Deportations in the South have increased by more than 300 percent -- and even 500 percent in some areas -- since fiscal year 2005, a pace much faster than the national average.
Nationwide, the number of people deported reached almost 400,000 this fiscal year, the largest number in history, according to U.S. Immigration and Customs Enforcement. The fiscal year ended Sept. 30.
In the area that includes Tennessee and Alabama, deportations increased from 3,480 in fiscal year 2005 to 15,363 in 2011.
In the area that covers neighboring Georgia, the increase was even more dramatic, from 4,129 deportations in 2005 to 22,963 in 2011, ICE data shows.
Starting with a low base figure makes the percentage increase look impressive, said Ira Mehlman, spokesman for the Federation for American Reform, a national group that seeks to stop illegal immigration, among other things.
"The concentration of the illegal population in the United States has shifted in recent years. It used to be concentrated in a few areas of the country like California, Texas," he said. "Now it has become more of a nationwide phenomenon, so you have this reality that you have more illegal immigrants living in more different places than you ever had before."
The record number of deportations since President Barack Obama took office three years ago has drawn criticism from both sides of the debate.
Jerry Gonzalez, executive director of the Georgia Association of Latino Elected Officials, said deportations are not the solution to illegal immigration.
"The numbers indicate that people are being deported for minor violations, if anything at all," he said. "When politicians say the border isn't secure and that the federal government isn't doing enough, I think they are being disingenuous with the debate."
The Federation for American Reform argues that the numbers released by the Obama administration are inflated because they include people who were caught at the border. Those numbers weren't included before, according to Mehlman.
And those who are getting deported are primarily people with criminal backgrounds, creating an incentive for people to continue coming to the United States as long as they don't get into trouble, he said.
"What you are seeing on the part of the administration is an effort to convince the American public that they are really serious in enforcing immigration laws and they've pretty much decided that they are going to deport criminals at the exclusion of everyone else," he said.
"Nobody objects to them prioritizing criminals, but every law enforcement agency sets priorities on going after the baddest of the baddest and still manages to enforce laws generally," he added.
The Obama administration announced it was going to review 300,000 cases now under deportation proceedings to focus its efforts on illegal immigrants who are violent criminals or repeat immigration law offenders.
"What the administration needs to do is to make it very clear to people that, even if you get to the United States illegally, you are not going to benefit, you are not going to be able to get a job because employers are going to be wary of ICE, that they are going to be coming after them.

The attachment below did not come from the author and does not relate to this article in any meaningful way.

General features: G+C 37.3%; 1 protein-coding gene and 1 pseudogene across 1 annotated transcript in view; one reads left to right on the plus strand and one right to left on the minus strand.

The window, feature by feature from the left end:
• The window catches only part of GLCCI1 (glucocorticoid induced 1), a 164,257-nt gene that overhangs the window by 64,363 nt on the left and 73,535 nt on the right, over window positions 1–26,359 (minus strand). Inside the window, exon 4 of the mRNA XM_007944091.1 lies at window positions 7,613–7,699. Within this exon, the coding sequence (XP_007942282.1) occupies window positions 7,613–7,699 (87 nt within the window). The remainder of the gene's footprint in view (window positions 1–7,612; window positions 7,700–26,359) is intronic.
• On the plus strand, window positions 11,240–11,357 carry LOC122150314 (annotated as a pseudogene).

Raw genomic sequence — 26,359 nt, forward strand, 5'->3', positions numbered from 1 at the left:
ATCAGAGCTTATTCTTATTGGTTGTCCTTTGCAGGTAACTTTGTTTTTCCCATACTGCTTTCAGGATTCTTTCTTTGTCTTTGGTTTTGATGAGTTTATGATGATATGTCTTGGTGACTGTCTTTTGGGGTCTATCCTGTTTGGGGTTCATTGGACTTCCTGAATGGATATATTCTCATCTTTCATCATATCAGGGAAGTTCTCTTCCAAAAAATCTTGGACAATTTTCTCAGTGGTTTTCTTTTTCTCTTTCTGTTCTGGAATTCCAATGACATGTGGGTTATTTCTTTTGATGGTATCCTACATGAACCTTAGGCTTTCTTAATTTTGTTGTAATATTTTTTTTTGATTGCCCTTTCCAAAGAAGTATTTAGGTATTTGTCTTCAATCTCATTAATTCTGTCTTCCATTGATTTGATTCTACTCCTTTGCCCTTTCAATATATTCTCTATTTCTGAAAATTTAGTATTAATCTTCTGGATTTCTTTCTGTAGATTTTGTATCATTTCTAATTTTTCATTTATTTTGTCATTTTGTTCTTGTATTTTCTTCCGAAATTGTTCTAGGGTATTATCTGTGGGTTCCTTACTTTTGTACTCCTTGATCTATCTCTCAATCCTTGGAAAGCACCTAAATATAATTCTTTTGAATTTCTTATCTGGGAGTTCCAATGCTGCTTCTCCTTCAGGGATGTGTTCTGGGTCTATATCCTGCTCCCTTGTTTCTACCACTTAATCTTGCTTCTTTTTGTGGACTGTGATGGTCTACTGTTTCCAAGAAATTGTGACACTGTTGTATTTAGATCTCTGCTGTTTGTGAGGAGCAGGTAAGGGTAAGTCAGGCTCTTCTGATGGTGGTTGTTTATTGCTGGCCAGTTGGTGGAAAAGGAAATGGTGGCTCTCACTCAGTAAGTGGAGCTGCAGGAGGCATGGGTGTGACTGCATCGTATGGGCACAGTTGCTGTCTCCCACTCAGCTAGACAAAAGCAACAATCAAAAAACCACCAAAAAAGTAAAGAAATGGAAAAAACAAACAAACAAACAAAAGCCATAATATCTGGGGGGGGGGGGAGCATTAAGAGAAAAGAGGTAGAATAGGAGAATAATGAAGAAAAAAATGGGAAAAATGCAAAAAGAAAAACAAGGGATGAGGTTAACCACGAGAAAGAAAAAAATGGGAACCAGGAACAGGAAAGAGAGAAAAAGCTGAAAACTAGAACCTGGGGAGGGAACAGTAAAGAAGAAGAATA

"What we need to do is remove the incentives to people to come here illegally," Mehlman said.
Groups that work with immigrant communities said the increase in deportations is evident.
America Gruner, president of Dalton's Coalition of Latino Elected Officials, said the deportation tactics continue to affect working families that don't pose a danger to the community.
Megan Macaraeg, organizing director with the Tennessee Immigrant and Refugee Rights Coalition, said the group saw a significant increase in deportations starting in 2007.
"We've seen whole areas of communities emptying out," she added.
ICE has no breakdowns of deportations by state, only by area of responsibility.
However, Macaraeg said two main factors are contributing to increased deportations in Tennessee. When the state stopped issuing driving certificates for people not authorized to be in the country in 2007, immigrants began to drive without a license.
And the implementation of programs such as 287 (g) and Secure Communities increase the participation of local law enforcement agencies in determining the legal status of those booked into jails, increasing their chances of being deported.
Both programs are partnerships with ICE to determine the legal status of those booked in local jails. Of the 95 counties in Tennessee, 22 percent are using Secure Communities, including Hamilton County.
In Georgia, it's 27 percent -- 43 of 159 counties -- using the program that allows the sharing of fingerprints to be checked against immigration databases. The Whitfield County Sheriff's Office uses both Secure Communities and 287 (g).
But Capt. Wes Lynch, who is in charge of the 287 (g) program in Whitfield, said the sheriff's office has processed fewer individuals for deportation this year than last.
"This may be because there has been less arrests in the county area by all agencies since we have seen a decrease in crime and arrests since we have initiated the 287(g) program," he said in an email. "It may also be that many of the aliens that we are currently encountering have some sort of legal status as opposed to past years."
Still, Gonzalez calls for immigration reform at the federal level.
"How many years is it going to take if President Obama deported a record number of 400,000 undocumented immigrants this fiscal year?" he asked. "How many years is it going to take in enforcing existing laws to deport 10 to 12 million under the same premise?"